Stress hormones and neurotransmitters can promote a “fight-or-flight” response. This response makes you alert and awake, which is important for day-to-day activities. However, if you can’t wind down from these responses, especially at night, they can interfere with your sleep.
Magnesium interacts with these neurohormones and neurotransmitters by inhibiting stimulating neurotransmitters such as glutamate (NMDA). At the same time, it activates GABA receptors, which promote relaxation and restful sleep [R9]. GABA is responsible for calming down nerve activity, thus making you more relaxed and calm.
A clinical study examined middle-aged adults, who had sleep problems and sources of stress. 58% of these individuals had magnesium deficiency.
Individuals with mental and physical stress benefit from daily intake of magnesium. A group of students who were experiencing stress and sleep deprivation each received 250mg of magnesium daily for 4 weeks. They showed an increase in magnesium levels and a decrease in cortisol levels.
Magnesium improves sleep quality and increases deep sleep
Aside from relaxing the stress response, magnesium also directly promotes better and deeper sleep. This is mainly due to magnesium’s ability to influence the nervous system.
Magnesium supplementation improves insomnia in many cases. A group of elderly people who each took 500 mg of magnesium for 8 weeks were able to fall asleep faster, stay asleep longer, and had better overall sleep quality. The magnesium group also had higher levels of melatonin, a hormone that participates in the sleep-wake cycle.
Furthermore, supplementation with magnesium enhanced slow-wave sleep, also known as deep sleep or non-rapid eye movement sleep, and decreased cortisol levels – a hormone released during stress. Mg(2+) was given as dissolving tablets in three-day intervals of 10 mmol and 20 mmol, followed by 14 days of 30 mmol.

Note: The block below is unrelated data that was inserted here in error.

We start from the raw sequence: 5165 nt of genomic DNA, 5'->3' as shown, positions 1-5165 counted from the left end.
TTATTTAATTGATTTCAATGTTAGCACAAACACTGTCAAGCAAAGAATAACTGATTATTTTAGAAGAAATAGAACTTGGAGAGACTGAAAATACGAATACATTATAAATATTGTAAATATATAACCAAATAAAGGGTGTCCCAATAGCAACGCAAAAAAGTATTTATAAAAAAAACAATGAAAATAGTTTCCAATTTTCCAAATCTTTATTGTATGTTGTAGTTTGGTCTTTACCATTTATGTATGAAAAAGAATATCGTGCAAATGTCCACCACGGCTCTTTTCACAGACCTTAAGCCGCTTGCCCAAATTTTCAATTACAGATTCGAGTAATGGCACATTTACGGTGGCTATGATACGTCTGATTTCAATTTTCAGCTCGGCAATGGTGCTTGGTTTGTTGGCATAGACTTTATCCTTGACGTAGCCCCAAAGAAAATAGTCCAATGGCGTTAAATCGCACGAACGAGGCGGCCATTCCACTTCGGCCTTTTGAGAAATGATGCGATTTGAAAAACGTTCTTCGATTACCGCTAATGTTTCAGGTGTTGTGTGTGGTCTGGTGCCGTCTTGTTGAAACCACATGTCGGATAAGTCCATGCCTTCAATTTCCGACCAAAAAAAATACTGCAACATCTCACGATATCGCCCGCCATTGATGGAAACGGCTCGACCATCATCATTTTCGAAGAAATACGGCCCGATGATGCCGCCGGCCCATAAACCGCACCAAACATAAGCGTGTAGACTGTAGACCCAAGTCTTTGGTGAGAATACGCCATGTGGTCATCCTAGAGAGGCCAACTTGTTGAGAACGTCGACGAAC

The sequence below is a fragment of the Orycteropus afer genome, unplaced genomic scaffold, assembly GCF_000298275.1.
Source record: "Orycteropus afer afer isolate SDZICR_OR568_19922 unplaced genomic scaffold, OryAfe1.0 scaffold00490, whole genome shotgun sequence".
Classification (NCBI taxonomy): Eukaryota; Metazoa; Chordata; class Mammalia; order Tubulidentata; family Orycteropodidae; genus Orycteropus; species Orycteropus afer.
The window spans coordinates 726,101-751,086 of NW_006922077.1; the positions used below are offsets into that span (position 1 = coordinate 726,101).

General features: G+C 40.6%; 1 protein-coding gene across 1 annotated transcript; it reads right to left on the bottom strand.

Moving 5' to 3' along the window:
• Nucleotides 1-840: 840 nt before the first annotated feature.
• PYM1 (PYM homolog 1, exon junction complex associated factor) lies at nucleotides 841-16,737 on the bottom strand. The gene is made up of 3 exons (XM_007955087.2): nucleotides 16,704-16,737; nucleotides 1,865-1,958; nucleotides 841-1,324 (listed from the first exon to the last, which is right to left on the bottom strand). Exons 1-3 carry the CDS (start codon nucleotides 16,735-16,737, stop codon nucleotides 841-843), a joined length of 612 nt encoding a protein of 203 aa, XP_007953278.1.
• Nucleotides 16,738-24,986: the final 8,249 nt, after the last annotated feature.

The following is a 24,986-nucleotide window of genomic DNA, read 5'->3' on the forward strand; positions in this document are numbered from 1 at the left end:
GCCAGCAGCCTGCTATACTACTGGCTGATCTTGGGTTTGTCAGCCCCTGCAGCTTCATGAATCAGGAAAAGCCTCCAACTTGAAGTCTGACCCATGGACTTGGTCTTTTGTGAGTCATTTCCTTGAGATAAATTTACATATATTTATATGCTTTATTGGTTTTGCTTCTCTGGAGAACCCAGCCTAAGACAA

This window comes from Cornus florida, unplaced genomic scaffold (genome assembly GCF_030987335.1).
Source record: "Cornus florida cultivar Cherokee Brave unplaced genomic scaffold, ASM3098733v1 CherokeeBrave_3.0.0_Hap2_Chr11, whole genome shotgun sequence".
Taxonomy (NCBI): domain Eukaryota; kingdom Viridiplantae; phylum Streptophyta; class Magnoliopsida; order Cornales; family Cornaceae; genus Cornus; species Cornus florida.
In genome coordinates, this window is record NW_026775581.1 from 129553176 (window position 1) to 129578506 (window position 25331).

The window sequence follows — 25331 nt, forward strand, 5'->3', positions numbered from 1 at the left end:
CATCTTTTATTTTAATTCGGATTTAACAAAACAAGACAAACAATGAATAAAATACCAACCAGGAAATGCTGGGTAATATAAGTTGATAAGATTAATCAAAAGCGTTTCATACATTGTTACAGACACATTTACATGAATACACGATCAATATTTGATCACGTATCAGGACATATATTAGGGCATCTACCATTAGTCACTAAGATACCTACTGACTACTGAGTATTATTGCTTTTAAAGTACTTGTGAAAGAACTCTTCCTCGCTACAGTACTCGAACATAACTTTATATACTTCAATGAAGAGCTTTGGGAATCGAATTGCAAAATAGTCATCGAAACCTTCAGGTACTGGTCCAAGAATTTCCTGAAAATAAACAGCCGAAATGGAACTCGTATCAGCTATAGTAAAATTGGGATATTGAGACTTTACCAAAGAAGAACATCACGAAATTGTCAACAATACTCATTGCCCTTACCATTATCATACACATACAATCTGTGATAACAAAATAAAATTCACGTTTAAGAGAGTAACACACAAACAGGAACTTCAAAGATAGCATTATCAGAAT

Magnesium vs. other sleep supplements
Melatonin is also often taken as a supplement to assist with sleep issues. Unlike melatonin, though, magnesium not only initiates sleep but also helps maintain the sleep state. Furthermore, magnesium is not a hormone, and it is a nutrient that your body needs, so there is no concern about taking it every day.
One of the biggest side effects of melatonin is feeling drowsy the next day. It can also affect your circadian rhythms. This does not occur with magnesium supplements, since magnesium is a necessary nutrient.
Other ways to fall asleep quickly and stay asleep throughout the night
Many factors can cause poor sleep. Fortunately, cultivating good sleeping habits can help you fall asleep faster and stay asleep longer. Some of them are :
- Practicing relaxation techniques before bed
- Having a regular sleep schedule
- Developing a bedtime routine
- Avoiding smoking before bed
- Avoiding caffeine and alcohol 4 to 6 hours before bed
- Exercising regularly
- A healthy diet
- Avoiding heavy meals before bed
- Turning off electronics 30 minutes before bed and limiting your exposure to bright light
- Ensuring that you have healthy levels of magnesium, which typically requires supplementation
Having a healthy lifestyle can improve your quality and quantity of sleep. Nowadays, most people are deficient in magnesium. Therefore, consuming magnesium will not only help with relaxation and sleep problems but will also come with many other health benefits.